Older children have a similar average; however children ages eight to eighteen have an average of four hours per day. This amount of time spent in front of a computer, television, video game or the like can interfere with school work, physical activity, curious exploration, social interaction and playing. Many children also get in the (bad) habit of eating snacks while watching TV or playing computer games which can turn into a habit of eating when not hungry and contribute to childhood obesity.

Extended exposure to television poses serious risks.

  • Children who watch violent shows or play violent (video) games may become desensitized to violence at a higher rate.
  • These violent (video) games re-enforce stereotypical gender roles which are often demeaning to women.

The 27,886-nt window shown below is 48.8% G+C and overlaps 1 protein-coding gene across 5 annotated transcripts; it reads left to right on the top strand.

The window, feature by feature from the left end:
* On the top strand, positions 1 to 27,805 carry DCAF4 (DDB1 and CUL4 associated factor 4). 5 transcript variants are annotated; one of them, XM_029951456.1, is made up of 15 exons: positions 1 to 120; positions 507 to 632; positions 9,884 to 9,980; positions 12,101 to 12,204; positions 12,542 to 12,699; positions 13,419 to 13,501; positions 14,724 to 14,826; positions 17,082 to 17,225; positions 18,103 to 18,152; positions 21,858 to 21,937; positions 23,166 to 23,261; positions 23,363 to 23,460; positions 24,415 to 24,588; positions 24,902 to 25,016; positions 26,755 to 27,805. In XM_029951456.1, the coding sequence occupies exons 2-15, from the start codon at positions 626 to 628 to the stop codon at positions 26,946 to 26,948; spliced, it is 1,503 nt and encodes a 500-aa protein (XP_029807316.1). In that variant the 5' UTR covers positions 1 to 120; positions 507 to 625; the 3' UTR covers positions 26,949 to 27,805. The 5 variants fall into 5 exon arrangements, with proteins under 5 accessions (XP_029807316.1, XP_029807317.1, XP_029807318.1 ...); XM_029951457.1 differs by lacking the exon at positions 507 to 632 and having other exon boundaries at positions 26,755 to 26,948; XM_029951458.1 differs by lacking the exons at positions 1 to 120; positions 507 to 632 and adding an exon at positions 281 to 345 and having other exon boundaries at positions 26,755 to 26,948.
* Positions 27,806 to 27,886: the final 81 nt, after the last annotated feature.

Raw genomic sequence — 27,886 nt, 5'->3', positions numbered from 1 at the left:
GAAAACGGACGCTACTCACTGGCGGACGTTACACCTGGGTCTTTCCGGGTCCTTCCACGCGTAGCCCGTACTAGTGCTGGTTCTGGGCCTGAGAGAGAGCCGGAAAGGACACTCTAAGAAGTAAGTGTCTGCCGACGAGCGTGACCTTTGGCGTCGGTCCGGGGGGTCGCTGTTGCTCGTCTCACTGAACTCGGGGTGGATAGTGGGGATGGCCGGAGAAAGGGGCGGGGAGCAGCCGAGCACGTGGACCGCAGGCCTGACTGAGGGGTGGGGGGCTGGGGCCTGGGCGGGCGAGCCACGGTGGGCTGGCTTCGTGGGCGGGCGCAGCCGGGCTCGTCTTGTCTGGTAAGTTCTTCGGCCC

• Children who view what is considered “risky behavior” such as smoking, drinking, doing drugs, selling drugs or having sex are at a greater risk.
  • It has been suggested that the more television a child watches, the higher their risk of developing an attention deficit disorder. For every hour a day a child watches a screen, their chances go up 10%. (If a child watches four hours of television every day, they are 40% more likely to develop an attention deficit disorder.)
  • Children are bombarded with commercials. They are conditioned to think they need the advertised products to make them happier.
    • If your three-year-old watches television every day and regularly sees a happy child playing with a toy, she will begin to believe that she will only be happy when she has that toy.
    • Commercials may encourage unhealthy eating habits which can lead to an unhealthy eating habit called “snacking habit.” This snacking is generally a component of a sedentary, unhealthy lifestyle.